We will never be able to face or accept the contradictions another person, country, or religion inevitably brings into our lives until we first face the opposites within ourselves. Until then, nothing can or will change in our world, country, or families, and the elimination of opposites will remain our default way of life.

That’s not, however, the way of wholeness and it’s not the way of Christ. The oneness for which Christ prays neither demands nor depends upon the elimination or destruction of opposition. Rather, oneness and wholeness arise when the opposites are recognized and held in tension.

Jesus is the image, teacher, and archetype of the one in whom the opposites are held in tension. He is divine and human, Son of God and Son of Man. He wept at the grave of Lazarus and celebrated at the wedding in Cana. In the Garden of Gethsemane he held his Father’s will in tension with his own will.

Our wholeness, individually and corporately, comes not in spite of the opposites but through the opposites, by holding them in tension with each other. Think back to the list with which I began this sermon. Think about the contradictions in your own life. When we attempt to eliminate the opposition within us we are discarding half our life. We are never more truly ourselves than when we hold our opposites in tension. We may not like what we see but it is ourselves that we are seeing. There are so many different and conflicting parts and aspects of ourselves that we sometimes forget or deny that all are necessary to our own wholeness and oneness. Most of the time we choose what we like or what we’ve been told is good and acceptable, and we reject, deny, or ignore the other parts of ourselves. This is self destructive and eventually destructive of others. We are denying ourselves and each other the oneness and wholeness for which we yearn.

To stand in, feel, and hold the tension of our opposites is the practice of becoming one. The oppositions within us will teach us and show us the way if we will let them. That means facing up to ourselves. It is a life long process. Wholeness is a practice not a completion. Every time we hold the opposites in tension we are offering God all that we are and all that we have. We give God something to work with. To the degree we eliminate the opposition within us we withhold ourselves from God. We deny God our life.

Every Sunday at the offertory I say to you, “Bring all that you are and all that you have.” That’s not really about the bread, wine, or money. It’s about you. It is you. It is the oppositions within you. It is your beauty and your disfigurement. It is who you are and who you want to be.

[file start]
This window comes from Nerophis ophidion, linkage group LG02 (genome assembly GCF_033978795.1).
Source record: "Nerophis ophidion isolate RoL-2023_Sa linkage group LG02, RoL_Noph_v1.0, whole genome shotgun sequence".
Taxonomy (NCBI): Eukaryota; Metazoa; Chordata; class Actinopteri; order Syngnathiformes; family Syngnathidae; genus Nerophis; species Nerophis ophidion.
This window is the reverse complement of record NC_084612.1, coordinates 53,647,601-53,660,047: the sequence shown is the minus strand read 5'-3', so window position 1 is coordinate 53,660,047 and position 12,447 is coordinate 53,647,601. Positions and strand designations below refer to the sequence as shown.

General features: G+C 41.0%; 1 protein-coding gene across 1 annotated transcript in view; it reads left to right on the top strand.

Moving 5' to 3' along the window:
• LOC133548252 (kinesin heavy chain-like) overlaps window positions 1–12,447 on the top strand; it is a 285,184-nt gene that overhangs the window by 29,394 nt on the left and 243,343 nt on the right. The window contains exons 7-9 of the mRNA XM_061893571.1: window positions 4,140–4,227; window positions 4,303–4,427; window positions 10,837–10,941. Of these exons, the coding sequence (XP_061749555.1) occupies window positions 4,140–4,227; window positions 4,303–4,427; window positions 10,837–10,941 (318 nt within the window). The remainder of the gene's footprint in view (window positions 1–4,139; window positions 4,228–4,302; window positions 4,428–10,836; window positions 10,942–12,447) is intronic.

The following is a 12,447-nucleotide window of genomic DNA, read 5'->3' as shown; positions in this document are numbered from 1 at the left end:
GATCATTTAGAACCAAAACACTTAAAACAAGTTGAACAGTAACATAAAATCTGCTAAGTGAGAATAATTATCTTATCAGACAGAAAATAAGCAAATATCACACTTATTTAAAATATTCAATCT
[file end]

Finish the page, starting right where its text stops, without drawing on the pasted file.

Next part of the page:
That’s what is placed on the altar. That’s what gets consecrated, transformed into Christ, and given back to you as a new life. That is the Father answering Jesus’ prayer.


        1. Narelle, thanks so much for your PS. Your words have touched me deeply and you have blessed me. I think you’ve named one of the deep longings of humanity – to be blessed by another and to bless another.

          Together we bless and are blessed,

          Liked by 1 person

  1. WOW. This is the third time in three days this topic has been foremost for me: on Sunday, it was in the form of a documentary on Pope Francis and his journey of spiritual formation; yesterday it was a session with a Sufi Master Teacher; today, it is yet another Interrupting the Silence piece from Mike Marsh, who always appears to be looking right into my heart and soul. Hmmmmm…three days in a row! And the grace of God carries me along on the River of Life. Thanks be to God and thank you once again, Mike Marsh.


  2. Mike,
    God’s grace and peace be with you. I am a supply pastor for to small churches who also form a cooperative with 4 others called the Seeds of Hope. We are having a potluck and short service afterwards. I’d like with your permission and appropriate credit given to use some of your material as it really speaks to me about the formation of all doing God’s work, being one while still acknowledging the tension that brings. “To stand in, feel, and hold the tension of our opposites is the practice of becoming one. The oppositions within us will teach us and show us the way if we will let them. That means facing up to ourselves. It is a life long process. Wholeness is a practice not a completion.” God uses all of us.
    I’m preaching next week and will be working on a short message in the next few days. Thank you in advance for your consideration.
    Mary Lou